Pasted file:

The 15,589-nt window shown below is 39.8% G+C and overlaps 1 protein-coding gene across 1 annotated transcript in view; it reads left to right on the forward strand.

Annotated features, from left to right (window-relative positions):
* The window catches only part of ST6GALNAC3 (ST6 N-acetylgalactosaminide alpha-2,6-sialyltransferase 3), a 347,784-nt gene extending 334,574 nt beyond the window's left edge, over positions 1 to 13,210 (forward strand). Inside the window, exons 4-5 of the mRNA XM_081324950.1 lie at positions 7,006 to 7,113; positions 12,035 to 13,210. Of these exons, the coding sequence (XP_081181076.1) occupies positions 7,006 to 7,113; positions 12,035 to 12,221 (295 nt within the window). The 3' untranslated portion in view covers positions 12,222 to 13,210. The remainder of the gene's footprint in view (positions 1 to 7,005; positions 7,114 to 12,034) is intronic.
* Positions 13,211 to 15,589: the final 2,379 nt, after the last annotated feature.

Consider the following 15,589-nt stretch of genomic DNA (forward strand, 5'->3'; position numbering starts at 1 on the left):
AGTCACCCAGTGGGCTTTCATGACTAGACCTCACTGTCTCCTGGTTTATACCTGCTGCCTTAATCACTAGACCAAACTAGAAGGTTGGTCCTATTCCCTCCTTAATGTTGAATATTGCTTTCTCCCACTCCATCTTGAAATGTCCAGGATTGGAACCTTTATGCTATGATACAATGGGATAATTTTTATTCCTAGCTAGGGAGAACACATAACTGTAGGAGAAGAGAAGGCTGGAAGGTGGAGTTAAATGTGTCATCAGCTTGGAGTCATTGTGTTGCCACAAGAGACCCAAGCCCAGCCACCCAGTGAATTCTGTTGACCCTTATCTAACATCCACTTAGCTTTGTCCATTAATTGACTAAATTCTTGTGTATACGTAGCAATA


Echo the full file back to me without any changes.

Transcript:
The 15,589-nt window shown below is 39.8% G+C and overlaps 1 protein-coding gene across 1 annotated transcript in view; it reads left to right on the forward strand.

Annotated features, from left to right (window-relative positions):
* The window catches only part of ST6GALNAC3 (ST6 N-acetylgalactosaminide alpha-2,6-sialyltransferase 3), a 347,784-nt gene extending 334,574 nt beyond the window's left edge, over positions 1 to 13,210 (forward strand). Inside the window, exons 4-5 of the mRNA XM_081324950.1 lie at positions 7,006 to 7,113; positions 12,035 to 13,210. Of these exons, the coding sequence (XP_081181076.1) occupies positions 7,006 to 7,113; positions 12,035 to 12,221 (295 nt within the window). The 3' untranslated portion in view covers positions 12,222 to 13,210. The remainder of the gene's footprint in view (positions 1 to 7,005; positions 7,114 to 12,034) is intronic.
* Positions 13,211 to 15,589: the final 2,379 nt, after the last annotated feature.

Consider the following 15,589-nt stretch of genomic DNA (forward strand, 5'->3'; position numbering starts at 1 on the left):
AGTCACCCAGTGGGCTTTCATGACTAGACCTCACTGTCTCCTGGTTTATACCTGCTGCCTTAATCACTAGACCAAACTAGAAGGTTGGTCCTATTCCCTCCTTAATGTTGAATATTGCTTTCTCCCACTCCATCTTGAAATGTCCAGGATTGGAACCTTTATGCTATGATACAATGGGATAATTTTTATTCCTAGCTAGGGAGAACACATAACTGTAGGAGAAGAGAAGGCTGGAAGGTGGAGTTAAATGTGTCATCAGCTTGGAGTCATTGTGTTGCCACAAGAGACCCAAGCCCAGCCACCCAGTGAATTCTGTTGACCCTTATCTAACATCCACTTAGCTTTGTCCATTAATTGACTAAATTCTTGTGTATACGTAGCAATA